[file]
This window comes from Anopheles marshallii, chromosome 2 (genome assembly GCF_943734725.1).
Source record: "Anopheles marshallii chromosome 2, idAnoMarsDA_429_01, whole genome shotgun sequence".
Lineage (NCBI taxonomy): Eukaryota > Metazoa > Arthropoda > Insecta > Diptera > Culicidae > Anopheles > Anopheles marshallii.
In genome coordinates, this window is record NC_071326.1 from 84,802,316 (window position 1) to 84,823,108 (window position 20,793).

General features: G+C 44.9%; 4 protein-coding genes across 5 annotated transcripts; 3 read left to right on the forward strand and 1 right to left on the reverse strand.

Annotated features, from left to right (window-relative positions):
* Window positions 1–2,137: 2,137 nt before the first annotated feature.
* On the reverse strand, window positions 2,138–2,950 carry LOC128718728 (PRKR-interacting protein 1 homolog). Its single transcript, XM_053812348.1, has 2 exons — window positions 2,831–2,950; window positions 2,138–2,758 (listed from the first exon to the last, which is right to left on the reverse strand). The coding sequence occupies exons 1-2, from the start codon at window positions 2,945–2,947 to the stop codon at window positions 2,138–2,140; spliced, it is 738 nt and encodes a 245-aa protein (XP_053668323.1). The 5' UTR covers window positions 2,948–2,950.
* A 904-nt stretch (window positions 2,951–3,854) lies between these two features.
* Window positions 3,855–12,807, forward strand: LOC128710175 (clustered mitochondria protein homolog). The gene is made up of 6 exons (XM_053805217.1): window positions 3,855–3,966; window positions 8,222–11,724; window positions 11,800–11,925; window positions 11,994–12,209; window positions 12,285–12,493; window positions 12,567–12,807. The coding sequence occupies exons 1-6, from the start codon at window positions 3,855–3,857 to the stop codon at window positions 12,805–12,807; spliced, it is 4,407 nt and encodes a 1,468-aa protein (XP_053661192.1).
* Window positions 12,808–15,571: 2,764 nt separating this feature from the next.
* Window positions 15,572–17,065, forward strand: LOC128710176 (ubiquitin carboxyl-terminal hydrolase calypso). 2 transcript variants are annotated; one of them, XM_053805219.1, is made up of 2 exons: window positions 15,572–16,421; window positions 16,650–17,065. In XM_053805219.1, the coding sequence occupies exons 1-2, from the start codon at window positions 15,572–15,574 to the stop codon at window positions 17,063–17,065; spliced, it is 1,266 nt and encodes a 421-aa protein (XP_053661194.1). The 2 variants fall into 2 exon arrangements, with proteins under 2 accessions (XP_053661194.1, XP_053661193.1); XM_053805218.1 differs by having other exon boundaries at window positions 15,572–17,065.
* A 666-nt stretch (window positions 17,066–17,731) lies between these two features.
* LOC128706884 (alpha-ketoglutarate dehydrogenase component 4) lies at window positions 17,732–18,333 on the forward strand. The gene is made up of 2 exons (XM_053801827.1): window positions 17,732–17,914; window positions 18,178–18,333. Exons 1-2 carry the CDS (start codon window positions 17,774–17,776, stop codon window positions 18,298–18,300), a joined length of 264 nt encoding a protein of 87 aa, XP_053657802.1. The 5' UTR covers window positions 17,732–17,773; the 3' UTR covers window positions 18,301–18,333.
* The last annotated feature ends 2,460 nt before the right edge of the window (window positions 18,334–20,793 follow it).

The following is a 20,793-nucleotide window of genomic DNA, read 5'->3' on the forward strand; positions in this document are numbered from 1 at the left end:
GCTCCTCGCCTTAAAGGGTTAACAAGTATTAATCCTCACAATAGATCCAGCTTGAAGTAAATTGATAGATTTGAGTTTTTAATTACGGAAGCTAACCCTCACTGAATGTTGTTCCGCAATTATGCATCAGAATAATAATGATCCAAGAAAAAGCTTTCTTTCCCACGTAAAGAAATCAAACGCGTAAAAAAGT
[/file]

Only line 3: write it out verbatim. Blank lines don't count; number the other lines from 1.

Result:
Lineage (NCBI taxonomy): Eukaryota > Metazoa > Arthropoda > Insecta > Diptera > Culicidae > Anopheles > Anopheles marshallii.